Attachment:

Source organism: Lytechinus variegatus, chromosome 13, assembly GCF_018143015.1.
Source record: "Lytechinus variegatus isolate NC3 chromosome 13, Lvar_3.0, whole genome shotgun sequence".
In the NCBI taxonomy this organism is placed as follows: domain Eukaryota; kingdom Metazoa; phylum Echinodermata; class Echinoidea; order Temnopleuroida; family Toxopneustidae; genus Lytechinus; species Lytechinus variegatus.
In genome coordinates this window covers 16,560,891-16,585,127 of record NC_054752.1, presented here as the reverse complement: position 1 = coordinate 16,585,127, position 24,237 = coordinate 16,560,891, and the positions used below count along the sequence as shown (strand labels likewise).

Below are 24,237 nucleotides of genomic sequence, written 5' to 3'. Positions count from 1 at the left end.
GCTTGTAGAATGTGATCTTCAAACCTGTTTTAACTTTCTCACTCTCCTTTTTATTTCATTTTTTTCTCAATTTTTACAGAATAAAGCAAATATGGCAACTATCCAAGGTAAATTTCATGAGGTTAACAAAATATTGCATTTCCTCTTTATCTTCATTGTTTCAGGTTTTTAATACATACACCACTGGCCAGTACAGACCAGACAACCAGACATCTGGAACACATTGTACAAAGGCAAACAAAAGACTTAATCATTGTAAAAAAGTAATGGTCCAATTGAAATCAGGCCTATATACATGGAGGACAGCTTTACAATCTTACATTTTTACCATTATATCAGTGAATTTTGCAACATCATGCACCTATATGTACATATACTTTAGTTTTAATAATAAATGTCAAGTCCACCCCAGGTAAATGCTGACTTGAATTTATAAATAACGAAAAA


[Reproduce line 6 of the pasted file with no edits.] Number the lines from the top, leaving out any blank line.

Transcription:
GCTTGTAGAATGTGATCTTCAAACCTGTTTTAACTTTCTCACTCTCCTTTTTATTTCATTTTTTTCTCAATTTTTACAGAATAAAGCAAATATGGCAACTATCCAAGGTAAATTTCATGAGGTTAACAAAATATTGCATTTCCTCTTTATCTTCATTGTTTCAGGTTTTTAATACATACACCACTGGCCAGTACAGACCAGACAACCAGACATCTGGAACACATTGTACAAAGGCAAACAAAAGACTTAATCATTGTAAAAAAGTAATGGTCCAATTGAAATCAGGCCTATATACATGGAGGACAGCTTTACAATCTTACATTTTTACCATTATATCAGTGAATTTTGCAACATCATGCACCTATATGTACATATACTTTAGTTTTAATAATAAATGTCAAGTCCACCCCAGGTAAATGCTGACTTGAATTTATAAATAACGAAAAA